Not everybody expects the rally to continue unabated. Any disruption of interest rates and governmental supports could alter the persistently sunny outlook. READ THE ARTICLE ->

“With the pandemic and labor shortages — the fact that for once we’re not totally disposable, they need us — it was the perfect time,” said Alexis Rizzo, right, a shift supervisor at a Starbucks in the Buffalo area.Credit…Mustafa Hussain for The New York Times

Starbucks workers in the Buffalo area are asking the National Labor Relations Board to hold elections on union representation in one of the most serious union campaigns ever to confront the company.

Last week, the workers announced that they were forming a union called Starbucks Workers United, and on Monday they filed petitions for elections at three stores in the area. They proposed a vote in two weeks, our labor reporter, Noam Scheiber, reports.

Alexis Rizzo, a shift supervisor at one of the stores, said that she had had periodic conversations over several years with organizers for Workers United, the union with which the Starbucks workers hope to affiliate, but that until recently the timing for a union campaign had not felt right.

“With the pandemic and labor shortages — the fact that for once we’re not totally disposable, they need us — it was the perfect time,” Ms. Rizzo said.

She and several other workers said the pandemic exacerbated longstanding issues, such as the stress of understaffing, which became more acute as turnover and absenteeism increased and as workers were given additional responsibilities like sanitizing surfaces. The workers also said they felt pressure to come in when sick unless they could find a co-worker to replace them.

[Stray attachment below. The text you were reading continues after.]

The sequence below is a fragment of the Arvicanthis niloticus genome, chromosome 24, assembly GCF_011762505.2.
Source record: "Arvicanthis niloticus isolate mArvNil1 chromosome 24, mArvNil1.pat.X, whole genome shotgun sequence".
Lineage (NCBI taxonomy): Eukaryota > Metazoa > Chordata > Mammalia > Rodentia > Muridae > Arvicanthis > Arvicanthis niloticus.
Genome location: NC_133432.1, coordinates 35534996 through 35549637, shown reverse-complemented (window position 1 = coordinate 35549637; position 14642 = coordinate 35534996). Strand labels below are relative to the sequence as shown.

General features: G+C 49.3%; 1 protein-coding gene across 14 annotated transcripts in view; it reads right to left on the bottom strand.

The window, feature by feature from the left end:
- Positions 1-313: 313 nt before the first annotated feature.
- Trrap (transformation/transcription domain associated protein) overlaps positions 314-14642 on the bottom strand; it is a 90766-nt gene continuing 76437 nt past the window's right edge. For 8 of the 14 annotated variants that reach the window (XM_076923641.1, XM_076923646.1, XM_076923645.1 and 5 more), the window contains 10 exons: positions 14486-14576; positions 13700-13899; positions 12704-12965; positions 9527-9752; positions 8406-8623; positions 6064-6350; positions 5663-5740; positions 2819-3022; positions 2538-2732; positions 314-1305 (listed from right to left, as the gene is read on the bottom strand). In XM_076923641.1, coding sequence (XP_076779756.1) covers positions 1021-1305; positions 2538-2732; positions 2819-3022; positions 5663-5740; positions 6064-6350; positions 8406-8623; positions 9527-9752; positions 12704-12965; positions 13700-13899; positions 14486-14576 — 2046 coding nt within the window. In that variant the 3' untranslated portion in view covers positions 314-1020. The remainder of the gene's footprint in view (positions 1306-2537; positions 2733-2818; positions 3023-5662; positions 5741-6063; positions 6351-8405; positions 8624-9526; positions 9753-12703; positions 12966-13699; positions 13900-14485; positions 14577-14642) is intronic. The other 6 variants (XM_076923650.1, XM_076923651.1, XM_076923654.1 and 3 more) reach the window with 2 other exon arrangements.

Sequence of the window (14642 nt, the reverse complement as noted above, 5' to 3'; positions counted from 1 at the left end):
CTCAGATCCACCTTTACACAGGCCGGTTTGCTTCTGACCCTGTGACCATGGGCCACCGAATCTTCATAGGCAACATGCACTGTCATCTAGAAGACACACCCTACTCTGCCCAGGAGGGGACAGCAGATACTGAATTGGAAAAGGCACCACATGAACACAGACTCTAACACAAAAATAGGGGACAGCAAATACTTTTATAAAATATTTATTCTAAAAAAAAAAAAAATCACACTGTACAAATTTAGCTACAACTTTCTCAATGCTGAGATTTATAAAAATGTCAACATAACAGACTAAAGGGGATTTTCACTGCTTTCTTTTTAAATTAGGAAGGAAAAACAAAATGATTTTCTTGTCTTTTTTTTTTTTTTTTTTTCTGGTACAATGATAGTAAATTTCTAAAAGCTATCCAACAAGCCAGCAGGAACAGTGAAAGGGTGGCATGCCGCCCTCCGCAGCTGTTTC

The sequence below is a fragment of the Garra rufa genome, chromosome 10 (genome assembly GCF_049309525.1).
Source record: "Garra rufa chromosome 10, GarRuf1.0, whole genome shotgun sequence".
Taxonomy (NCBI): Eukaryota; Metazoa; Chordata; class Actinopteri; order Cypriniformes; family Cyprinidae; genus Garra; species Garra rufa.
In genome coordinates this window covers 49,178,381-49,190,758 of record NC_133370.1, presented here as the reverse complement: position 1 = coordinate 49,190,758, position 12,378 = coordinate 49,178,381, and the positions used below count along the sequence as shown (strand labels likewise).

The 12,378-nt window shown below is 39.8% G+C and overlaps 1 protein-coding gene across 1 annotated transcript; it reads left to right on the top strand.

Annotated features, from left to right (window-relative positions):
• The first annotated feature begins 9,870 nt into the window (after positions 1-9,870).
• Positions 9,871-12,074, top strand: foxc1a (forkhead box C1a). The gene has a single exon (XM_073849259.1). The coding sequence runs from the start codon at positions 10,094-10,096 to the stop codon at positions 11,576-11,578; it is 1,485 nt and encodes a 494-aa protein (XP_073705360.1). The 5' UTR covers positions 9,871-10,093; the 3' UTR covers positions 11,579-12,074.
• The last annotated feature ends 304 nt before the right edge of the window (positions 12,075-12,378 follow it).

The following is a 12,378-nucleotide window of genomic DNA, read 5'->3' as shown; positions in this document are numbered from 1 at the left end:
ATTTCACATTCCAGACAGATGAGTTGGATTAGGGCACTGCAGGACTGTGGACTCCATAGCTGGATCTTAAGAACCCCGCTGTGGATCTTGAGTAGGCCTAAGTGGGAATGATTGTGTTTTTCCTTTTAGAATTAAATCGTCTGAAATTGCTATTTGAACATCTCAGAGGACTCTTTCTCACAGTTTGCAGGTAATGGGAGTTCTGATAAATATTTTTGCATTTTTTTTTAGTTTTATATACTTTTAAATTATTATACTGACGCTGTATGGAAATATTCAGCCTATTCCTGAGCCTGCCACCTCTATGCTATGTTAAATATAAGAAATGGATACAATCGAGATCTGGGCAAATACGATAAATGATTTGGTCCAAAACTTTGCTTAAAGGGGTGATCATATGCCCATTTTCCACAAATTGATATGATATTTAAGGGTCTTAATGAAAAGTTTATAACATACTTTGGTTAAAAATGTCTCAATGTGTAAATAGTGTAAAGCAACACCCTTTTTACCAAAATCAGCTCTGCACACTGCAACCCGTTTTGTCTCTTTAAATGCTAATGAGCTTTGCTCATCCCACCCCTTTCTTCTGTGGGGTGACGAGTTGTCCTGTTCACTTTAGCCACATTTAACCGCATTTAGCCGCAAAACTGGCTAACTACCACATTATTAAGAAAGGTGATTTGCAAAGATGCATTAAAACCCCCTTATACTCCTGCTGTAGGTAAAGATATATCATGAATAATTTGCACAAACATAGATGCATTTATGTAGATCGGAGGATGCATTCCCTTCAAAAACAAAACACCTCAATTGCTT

Despite periodic commitments by Starbucks to revise its policies, complaints lingered and appeared to intensify during the pandemic. READ THE ARTICLE ->

U.S. stocks rose in midday trading Wednesday after closing the summer with its seventh straight month of gains. The S&P 500 was up 0.3 percent, while the Nasdaq composite rose 0.8 percent.

The S&P 500 has climbed more than 20 percent so far in 2021 and has more than doubled in value since it hit bottom in March 2020.

European markets gained on Wednesday, with the Stoxx Europe 600 closing 0.5 percent higher. Asian markets rose.

Oil prices dropped after officials from OPEC, Russia and other oil-producing countries decided to continue increasing oil production each month by 400,000 barrels a day. Futures for West Texas Intermediate, the U.S. crude benchmark, fell 0.1 percent to $68.44 a barrel.

Shares of the Campbell Soup Company rose 1.6 percent in midday trading after the company reported profit of $288 million for its 2021 fiscal year, compared with $86 million in 2020.